Different types of injuries and incidents can occur at construction sites, from slips and falls to electrocutions. Sometimes these types of incidents happen because of the negligence of those who are supposed to be ensuring workplace safety. It can be difficult to establish who may be liable because many parties, individuals and organization can play a role in maintaining safe environments at construction sites. For example, a construction project might require the services of different crews in different phases, depending on their specialties. Who are the potentially legally liable parties in a construction site accident?
The property owner
Under premises liability law, a property owner could be liable for injuries to workers or authorized visitors at a construction site. Owners who directly oversee an ongoing construction project may bear the responsibility of ensuring the safety of workers if they are involved in training them and equipping them with gear like gloves, hats, reflective vests and harnesses. A property owner might also be required to post signs, barricades, tapes and cordons in dangerous areas to ensure that those approaching the area know about the condition and any potential hazards.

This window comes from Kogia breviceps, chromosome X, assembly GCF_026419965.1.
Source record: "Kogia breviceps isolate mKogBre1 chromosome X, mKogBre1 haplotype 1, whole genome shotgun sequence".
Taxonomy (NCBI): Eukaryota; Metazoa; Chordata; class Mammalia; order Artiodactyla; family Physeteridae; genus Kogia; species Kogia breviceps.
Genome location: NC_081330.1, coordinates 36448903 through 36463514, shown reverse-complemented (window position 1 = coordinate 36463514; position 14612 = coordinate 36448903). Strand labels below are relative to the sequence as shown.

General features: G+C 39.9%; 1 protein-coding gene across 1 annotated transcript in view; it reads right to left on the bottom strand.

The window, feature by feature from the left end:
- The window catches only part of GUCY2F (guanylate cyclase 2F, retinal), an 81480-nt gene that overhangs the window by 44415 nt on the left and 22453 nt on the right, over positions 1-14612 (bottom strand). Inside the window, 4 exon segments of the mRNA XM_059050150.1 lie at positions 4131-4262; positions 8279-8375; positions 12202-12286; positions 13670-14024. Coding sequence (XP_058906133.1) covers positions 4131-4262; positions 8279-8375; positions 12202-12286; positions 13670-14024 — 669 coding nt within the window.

The construction company or contractor in charge
The property owner might not be legally responsible in a personal injury claim if he or she delegates the responsibility of handling the construction project to a company or contractor. In this scenario, a construction company or contractor might be in charge of hiring a competent workforce and upholding safety protocols.
That entity or person might be responsible for equipping employees with the safety gear needed for protection and training workers on how to stay safe.
Architects or engineers
Engineers and architects must ensure that the buildings they create are designed in a safe manner. Because of this, they are required to make sure that a project adheres to all established safety codes. If a person is injured because the design of a building is flawed or unsafe, the engineer or architect could be held liable.
Sometimes on a worksite, it is the equipment itself that causes people to be injured. If design flaws and manufacturing defects cause that equipment to malfunction, the manufacturers or the company responsible for maintenance may be held accountable for negligence or product liability.